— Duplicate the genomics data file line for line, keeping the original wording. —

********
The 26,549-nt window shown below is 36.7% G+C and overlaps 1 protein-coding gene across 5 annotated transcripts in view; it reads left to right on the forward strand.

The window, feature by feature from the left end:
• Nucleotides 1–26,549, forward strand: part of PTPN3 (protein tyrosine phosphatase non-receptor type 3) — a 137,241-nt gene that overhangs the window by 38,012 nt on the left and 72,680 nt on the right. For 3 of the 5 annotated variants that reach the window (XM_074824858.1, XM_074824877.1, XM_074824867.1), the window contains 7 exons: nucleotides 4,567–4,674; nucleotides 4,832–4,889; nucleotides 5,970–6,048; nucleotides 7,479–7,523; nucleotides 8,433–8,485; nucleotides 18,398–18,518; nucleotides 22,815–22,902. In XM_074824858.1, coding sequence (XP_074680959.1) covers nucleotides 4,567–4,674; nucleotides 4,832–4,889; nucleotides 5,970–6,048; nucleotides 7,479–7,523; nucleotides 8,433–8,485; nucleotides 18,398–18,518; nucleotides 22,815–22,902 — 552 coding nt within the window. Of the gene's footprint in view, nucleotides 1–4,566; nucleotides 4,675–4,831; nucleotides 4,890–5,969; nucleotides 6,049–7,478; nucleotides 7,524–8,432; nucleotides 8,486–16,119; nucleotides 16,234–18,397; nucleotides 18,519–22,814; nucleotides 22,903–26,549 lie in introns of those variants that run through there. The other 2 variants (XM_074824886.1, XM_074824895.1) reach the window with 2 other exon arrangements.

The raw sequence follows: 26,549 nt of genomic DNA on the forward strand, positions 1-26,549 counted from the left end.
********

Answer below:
The 26,549-nt window shown below is 36.7% G+C and overlaps 1 protein-coding gene across 5 annotated transcripts in view; it reads left to right on the forward strand.

The window, feature by feature from the left end:
• Nucleotides 1–26,549, forward strand: part of PTPN3 (protein tyrosine phosphatase non-receptor type 3) — a 137,241-nt gene that overhangs the window by 38,012 nt on the left and 72,680 nt on the right. For 3 of the 5 annotated variants that reach the window (XM_074824858.1, XM_074824877.1, XM_074824867.1), the window contains 7 exons: nucleotides 4,567–4,674; nucleotides 4,832–4,889; nucleotides 5,970–6,048; nucleotides 7,479–7,523; nucleotides 8,433–8,485; nucleotides 18,398–18,518; nucleotides 22,815–22,902. In XM_074824858.1, coding sequence (XP_074680959.1) covers nucleotides 4,567–4,674; nucleotides 4,832–4,889; nucleotides 5,970–6,048; nucleotides 7,479–7,523; nucleotides 8,433–8,485; nucleotides 18,398–18,518; nucleotides 22,815–22,902 — 552 coding nt within the window. Of the gene's footprint in view, nucleotides 1–4,566; nucleotides 4,675–4,831; nucleotides 4,890–5,969; nucleotides 6,049–7,478; nucleotides 7,524–8,432; nucleotides 8,486–16,119; nucleotides 16,234–18,397; nucleotides 18,519–22,814; nucleotides 22,903–26,549 lie in introns of those variants that run through there. The other 2 variants (XM_074824886.1, XM_074824895.1) reach the window with 2 other exon arrangements.

The raw sequence follows: 26,549 nt of genomic DNA on the forward strand, positions 1-26,549 counted from the left end.